Insurance + Risk Services

Revisiting your professional indemnity insurance policy?

Keep these points in mind…

Many underwriters who exited the market during the pandemic are now re-entering, and with premiums having stabilised, it’s likely that underwriters will need to find alternative ways of enticing customers in order to remain competitive. This could mean they offer lower prices, increase the amount of coverage, or provide different clauses.

It’s prudent for purchasers to revisit cover as there might be an opportunity for EngInsure to find a more competitive option for your business.

EngInsure can assist you when revisiting your insurance policy, here’s a breakdown of some key points that engineers need to be across when revisiting their policy.

1. Why is it important for engineers to regularly revisit their policy?

Regularly reviewing your policy is an essential part of managing your insurance cover. It can provide the confirmation that you’re on a cost-effective policy that’s well-suited to your professional needs, or it could signal other options in the market that offer a more competitive price point or better coverage.

2. How often should engineers revisit their policy?

As a rule of thumb, revisit your policy at least once a year. This aligns with most insurance policies that need to be reviewed or updated on an annual basis.

However, when there’s been a major change in your business, it’s critical to revisit your policy more regularly and consider how the change will affect your cover and renewal rate. Major business changes could include factors such as the number of projects being undertaken as well as the cost involved or working on projects of a different nature. For example, if an engineer previously involved in plug and play work has recently started to take on higher-risk designs, it’s essential to declare this change to your broker. They can check if your current policy covers the new type of work.

As well as considering any major business changes that have already occurred, you should also look ahead to anticipate business movements that could impact your cover.

There’s also value in revisiting your policy during a quieter period. You’re more likely to get quotes and quicker responses from underwriters than during a frantic period when there’s a rush of people looking for quotes at the same time.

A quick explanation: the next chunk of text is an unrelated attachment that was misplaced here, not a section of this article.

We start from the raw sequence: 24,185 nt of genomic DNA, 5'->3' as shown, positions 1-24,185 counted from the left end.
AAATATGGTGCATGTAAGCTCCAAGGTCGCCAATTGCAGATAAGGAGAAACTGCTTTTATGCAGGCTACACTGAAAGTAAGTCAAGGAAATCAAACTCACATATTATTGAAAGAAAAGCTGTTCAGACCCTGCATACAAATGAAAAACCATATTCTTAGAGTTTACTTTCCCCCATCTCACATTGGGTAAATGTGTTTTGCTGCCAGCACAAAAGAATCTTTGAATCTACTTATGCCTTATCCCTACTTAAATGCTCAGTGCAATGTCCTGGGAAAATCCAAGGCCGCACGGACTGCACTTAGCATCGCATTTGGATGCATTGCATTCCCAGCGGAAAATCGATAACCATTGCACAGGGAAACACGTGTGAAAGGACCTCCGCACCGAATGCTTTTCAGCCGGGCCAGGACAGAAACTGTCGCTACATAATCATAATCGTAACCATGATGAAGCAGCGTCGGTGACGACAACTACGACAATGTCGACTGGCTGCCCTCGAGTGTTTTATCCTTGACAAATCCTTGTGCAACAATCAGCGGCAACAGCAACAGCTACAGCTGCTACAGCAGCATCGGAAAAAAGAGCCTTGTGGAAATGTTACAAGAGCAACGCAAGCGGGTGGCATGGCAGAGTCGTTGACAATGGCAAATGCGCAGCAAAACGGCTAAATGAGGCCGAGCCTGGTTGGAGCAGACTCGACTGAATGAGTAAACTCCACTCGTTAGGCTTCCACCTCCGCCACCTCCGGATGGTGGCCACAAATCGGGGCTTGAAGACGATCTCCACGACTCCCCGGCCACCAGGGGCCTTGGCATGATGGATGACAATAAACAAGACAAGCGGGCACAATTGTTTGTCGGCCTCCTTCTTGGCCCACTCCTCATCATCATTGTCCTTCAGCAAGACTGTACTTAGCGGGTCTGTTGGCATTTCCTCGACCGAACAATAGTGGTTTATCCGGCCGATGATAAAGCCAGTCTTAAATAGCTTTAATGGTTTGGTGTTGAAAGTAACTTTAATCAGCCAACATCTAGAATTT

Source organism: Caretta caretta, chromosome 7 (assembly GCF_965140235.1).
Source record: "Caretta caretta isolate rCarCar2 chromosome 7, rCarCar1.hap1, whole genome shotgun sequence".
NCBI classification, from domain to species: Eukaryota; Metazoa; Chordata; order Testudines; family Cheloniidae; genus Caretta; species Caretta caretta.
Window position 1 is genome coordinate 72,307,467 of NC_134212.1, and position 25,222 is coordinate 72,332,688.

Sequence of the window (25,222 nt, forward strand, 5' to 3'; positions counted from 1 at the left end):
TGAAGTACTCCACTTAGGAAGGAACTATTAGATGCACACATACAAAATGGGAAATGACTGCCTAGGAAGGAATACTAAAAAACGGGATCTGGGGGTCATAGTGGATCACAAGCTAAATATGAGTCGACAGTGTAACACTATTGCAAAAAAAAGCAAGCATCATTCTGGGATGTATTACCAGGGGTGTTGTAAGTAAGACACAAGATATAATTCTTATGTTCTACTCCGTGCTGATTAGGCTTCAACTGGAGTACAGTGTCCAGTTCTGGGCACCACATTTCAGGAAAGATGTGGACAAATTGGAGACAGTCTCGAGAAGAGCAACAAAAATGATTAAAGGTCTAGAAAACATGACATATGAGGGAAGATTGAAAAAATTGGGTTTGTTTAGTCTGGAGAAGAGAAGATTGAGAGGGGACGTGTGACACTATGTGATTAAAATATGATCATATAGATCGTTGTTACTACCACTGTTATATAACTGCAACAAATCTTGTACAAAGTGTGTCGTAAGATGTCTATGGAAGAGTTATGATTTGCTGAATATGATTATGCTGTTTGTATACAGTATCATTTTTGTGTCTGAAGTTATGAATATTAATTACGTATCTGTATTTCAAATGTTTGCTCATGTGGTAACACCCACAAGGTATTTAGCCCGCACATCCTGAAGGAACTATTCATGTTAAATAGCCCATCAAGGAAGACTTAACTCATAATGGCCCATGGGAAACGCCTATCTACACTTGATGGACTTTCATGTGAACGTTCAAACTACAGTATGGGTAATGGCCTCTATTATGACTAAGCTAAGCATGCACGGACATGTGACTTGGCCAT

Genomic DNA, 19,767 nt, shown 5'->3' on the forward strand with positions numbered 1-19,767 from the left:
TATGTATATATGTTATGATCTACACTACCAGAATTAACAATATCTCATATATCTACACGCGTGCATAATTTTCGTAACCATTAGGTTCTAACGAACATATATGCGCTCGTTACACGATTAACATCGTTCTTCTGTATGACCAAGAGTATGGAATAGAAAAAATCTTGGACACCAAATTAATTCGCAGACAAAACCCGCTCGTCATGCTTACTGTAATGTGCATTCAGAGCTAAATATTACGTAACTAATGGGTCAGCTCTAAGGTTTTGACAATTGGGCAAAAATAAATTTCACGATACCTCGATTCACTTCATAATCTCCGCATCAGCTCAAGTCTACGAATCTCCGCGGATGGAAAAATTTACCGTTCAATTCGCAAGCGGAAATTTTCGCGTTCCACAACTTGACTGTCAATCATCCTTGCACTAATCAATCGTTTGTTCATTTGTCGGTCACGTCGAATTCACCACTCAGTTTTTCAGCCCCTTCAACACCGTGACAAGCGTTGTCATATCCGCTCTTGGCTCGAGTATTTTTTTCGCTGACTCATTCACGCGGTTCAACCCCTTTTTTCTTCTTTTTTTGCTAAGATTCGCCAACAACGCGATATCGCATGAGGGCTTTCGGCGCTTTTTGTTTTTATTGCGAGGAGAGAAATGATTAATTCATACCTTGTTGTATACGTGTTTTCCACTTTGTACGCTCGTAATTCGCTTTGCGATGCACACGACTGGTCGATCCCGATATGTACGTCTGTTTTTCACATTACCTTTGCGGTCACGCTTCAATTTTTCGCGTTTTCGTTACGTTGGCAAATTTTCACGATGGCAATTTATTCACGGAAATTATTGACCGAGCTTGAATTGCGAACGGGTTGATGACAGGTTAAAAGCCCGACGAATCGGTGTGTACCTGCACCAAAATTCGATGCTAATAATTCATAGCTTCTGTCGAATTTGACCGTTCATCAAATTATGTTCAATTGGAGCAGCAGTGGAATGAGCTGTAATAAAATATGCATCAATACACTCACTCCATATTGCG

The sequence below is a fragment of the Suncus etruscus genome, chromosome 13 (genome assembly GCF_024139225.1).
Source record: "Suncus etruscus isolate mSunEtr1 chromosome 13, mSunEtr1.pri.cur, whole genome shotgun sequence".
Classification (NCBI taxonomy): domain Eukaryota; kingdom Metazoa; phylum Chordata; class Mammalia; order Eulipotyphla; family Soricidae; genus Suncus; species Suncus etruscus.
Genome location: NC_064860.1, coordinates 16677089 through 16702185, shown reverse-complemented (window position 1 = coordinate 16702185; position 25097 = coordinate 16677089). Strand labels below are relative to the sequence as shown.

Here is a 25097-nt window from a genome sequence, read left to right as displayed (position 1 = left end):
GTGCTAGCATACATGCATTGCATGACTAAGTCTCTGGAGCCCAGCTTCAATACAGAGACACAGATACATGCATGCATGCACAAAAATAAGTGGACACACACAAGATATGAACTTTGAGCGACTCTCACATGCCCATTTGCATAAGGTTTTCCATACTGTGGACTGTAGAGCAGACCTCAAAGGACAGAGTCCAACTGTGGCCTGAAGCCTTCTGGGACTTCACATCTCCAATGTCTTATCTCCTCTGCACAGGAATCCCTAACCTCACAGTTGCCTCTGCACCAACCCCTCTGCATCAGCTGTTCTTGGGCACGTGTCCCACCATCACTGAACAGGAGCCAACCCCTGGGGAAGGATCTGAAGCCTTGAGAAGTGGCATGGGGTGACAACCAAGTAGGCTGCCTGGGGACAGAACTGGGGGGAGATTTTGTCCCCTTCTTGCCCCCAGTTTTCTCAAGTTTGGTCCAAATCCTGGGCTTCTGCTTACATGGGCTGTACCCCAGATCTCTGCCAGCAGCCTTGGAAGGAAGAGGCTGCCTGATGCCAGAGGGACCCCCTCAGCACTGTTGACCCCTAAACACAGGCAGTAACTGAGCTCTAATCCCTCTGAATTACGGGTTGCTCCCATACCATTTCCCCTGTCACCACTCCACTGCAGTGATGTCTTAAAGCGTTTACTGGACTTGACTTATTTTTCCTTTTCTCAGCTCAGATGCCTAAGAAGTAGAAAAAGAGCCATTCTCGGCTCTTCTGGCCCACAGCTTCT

3. What steps should engineers take to determine which policy is best suited to their needs?

It’s always best to seek professional advice. Your first port of call should be a broker – ideally one with experience dealing with insurance in the engineering sector such as EngInsure. Depending on the nature of your insurance policy, it might be relevant to seek legal advice.

It’s also important to evaluate the terms of each policy. Discuss the specific clauses with your broker and the level of coverage each policy provides. This should include checking for factors such as:

·  Liability limits: Is the amount of cover provided under your policy adequate to protect your business?

·  Excess: How much excess do you need to pay before your coverage kicks in?

·  Cancellation clause: Some policies include a clause for policy termination, which means your policy could be terminated and a premium refunded on a pro-rata basis. One way of ensuring you maintain some coverage after the cancellation date is to have a run-off cover period included in your contract.

·  Bodily injury and property damages: It’s not uncommon for these to be excluded from a PI policy, so if you want to be covered for this kind of damage, you may need to have a specific clause added.

· Retroactive date: How far back in time can a loss have occurred in order for you to be covered by your policy?

· Territorial and jurisdictional limits: If your company provides products and services to or in other countries, make sure your policy covers this.

4. What are the benefits of using a broker?

Having a strong working relationship with your broker means they’re better-positioned to find policies that meet your professional needs.

A broker can answer any questions you have about your insurance – for example, if you want to know whether a major change in your business is covered by your policy, or whether you can change some elements of your coverage.

A broker can also help scope out any new opportunities in the market.

5. What information should I disclose to my broker?

It’s best to disclose as much information as possible. The more that’s declared, the easier it is for a broker to define the scope of your company’s work. This can help the broker to determine the type of policy that’s best suited to your professional needs.

When disclosing information to your broker, make sure to declare your company’s past, current and future professional activities. Even if your company is no longer performing a particular activity, you should declare this information since professional indemnity claims can arise years after the work was performed.

All information should be provided to your broker at approximately 6 weeks before your policy is up for renewal. Keeping good records throughout the year and approaching your broker early will help to make the process of revisiting your cover a smooth and seamless one.

EngInsure are here to support you with important PI Insurance advice and solutions to reach the best possible outcome for your business. For assistance, please get in touch with one of our specialists:

T: 1300 854 251

This article is not intended to be personal advice and you should not rely on it as a substitute for any form of personal advice. Please contact Whitbread Associates Pty Ltd ABN 69 005 490 228 License Number: 229092 trading as EngInsure Insurance & Risk Services for further information or refer to our website.